Answer: Peasants and working people wore a rough woven linen and wool. Linen is easily laundered and was worn next to the skin with wool as the outer garment, especially in colder weather. People owned few garments in those days but both fabrics were long lasting. Leather was used for boots, shoes, belts, and aprons for protection by certain artisans.
Dolores Monet (author) from East Coast, United States on May 20, 2019:
During the Middle Ages clothing followed traditional designs based on a person's status, profession, and region. The elite suggested details to tailors and seamstresses. Styles showed slight changes due to the availability of textiles and input from master tailors who often had a signiture style.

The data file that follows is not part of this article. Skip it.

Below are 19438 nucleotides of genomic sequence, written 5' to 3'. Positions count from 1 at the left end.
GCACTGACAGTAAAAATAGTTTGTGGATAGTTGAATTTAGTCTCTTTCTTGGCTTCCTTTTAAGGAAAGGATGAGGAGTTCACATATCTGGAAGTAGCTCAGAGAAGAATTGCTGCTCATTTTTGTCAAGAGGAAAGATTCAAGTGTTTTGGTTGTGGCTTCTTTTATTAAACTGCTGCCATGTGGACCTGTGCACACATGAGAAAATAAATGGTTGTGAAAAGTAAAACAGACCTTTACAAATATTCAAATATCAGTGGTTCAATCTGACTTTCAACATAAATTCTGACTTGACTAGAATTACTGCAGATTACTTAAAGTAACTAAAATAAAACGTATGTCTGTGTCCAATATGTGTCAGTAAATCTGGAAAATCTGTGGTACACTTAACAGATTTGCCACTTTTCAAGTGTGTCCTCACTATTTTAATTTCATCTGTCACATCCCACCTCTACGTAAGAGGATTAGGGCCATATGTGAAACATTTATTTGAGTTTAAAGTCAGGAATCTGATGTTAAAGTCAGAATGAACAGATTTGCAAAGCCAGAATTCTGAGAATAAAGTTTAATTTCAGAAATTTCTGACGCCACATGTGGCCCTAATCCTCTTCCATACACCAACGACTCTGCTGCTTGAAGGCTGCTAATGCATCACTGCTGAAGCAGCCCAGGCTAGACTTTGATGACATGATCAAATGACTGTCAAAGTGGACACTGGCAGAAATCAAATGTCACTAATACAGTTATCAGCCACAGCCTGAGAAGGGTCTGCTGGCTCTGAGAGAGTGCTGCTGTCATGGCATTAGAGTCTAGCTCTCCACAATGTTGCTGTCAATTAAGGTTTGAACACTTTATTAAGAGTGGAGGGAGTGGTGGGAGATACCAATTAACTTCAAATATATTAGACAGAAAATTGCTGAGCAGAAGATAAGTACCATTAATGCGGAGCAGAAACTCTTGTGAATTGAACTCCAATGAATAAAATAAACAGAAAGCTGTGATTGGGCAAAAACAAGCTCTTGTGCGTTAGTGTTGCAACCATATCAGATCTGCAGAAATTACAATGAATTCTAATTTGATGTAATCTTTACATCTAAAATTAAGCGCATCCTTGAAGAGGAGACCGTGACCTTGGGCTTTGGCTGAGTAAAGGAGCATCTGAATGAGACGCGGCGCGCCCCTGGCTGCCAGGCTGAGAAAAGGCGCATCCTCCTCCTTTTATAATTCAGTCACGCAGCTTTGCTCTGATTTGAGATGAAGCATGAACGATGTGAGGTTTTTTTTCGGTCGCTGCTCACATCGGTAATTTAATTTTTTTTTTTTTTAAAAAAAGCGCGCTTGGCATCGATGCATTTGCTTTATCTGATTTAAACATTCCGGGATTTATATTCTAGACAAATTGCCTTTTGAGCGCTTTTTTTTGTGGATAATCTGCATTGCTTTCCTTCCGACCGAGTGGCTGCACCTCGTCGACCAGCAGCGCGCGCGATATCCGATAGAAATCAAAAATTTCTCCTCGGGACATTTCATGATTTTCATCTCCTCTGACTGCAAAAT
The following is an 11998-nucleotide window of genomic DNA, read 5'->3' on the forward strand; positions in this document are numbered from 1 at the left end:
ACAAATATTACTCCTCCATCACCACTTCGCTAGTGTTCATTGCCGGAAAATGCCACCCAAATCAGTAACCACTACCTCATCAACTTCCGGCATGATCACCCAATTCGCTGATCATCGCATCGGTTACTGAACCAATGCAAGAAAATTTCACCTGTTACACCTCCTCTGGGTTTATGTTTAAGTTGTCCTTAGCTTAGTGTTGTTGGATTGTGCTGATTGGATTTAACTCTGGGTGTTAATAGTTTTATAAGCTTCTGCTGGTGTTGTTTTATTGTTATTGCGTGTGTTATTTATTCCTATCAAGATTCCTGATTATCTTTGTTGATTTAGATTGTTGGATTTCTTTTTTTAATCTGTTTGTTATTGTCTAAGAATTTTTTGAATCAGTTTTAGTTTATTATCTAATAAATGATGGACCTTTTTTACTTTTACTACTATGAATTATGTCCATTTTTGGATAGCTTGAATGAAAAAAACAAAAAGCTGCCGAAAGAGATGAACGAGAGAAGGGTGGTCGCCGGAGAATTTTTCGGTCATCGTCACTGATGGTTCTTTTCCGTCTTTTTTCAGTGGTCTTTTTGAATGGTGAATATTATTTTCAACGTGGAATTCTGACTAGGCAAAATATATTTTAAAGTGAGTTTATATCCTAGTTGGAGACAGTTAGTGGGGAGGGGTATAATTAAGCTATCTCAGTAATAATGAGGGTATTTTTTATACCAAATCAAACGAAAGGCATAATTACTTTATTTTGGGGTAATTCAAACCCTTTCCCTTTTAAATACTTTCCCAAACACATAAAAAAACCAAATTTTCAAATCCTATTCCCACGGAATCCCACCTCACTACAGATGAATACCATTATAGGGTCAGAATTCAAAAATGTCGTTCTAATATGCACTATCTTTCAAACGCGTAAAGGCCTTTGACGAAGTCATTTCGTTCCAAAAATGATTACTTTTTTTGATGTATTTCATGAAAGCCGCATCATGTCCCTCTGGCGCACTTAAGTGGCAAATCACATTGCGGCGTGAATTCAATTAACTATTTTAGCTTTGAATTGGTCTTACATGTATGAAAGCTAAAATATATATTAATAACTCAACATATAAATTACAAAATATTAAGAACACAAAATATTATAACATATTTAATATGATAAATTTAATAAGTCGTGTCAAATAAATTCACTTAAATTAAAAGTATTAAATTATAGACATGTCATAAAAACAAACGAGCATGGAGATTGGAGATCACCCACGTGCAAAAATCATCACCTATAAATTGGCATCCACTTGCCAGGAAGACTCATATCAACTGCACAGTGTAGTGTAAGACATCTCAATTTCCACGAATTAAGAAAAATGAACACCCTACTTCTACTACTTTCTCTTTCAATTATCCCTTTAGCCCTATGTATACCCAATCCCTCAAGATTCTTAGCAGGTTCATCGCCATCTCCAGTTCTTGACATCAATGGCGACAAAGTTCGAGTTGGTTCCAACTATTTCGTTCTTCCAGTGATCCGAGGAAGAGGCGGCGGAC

Laws mandated who wore what when. Priests delivered sermons on clothing and critiques of garment designs decrying pride and vanity.
There are records kept by tailoring guilds. Look for lists of master tailors in the records kept by guilds such as the Fraternity of John the Baptist. You can find this information by checking out British History Online.
Anonymous on May 16, 2019:
Hi. Has there ever been an names of people who created and designed the clothes? Or even the occupation and who was allowed to design clothing?
Dolores Monet (author) from East Coast, United States on June 22, 2017: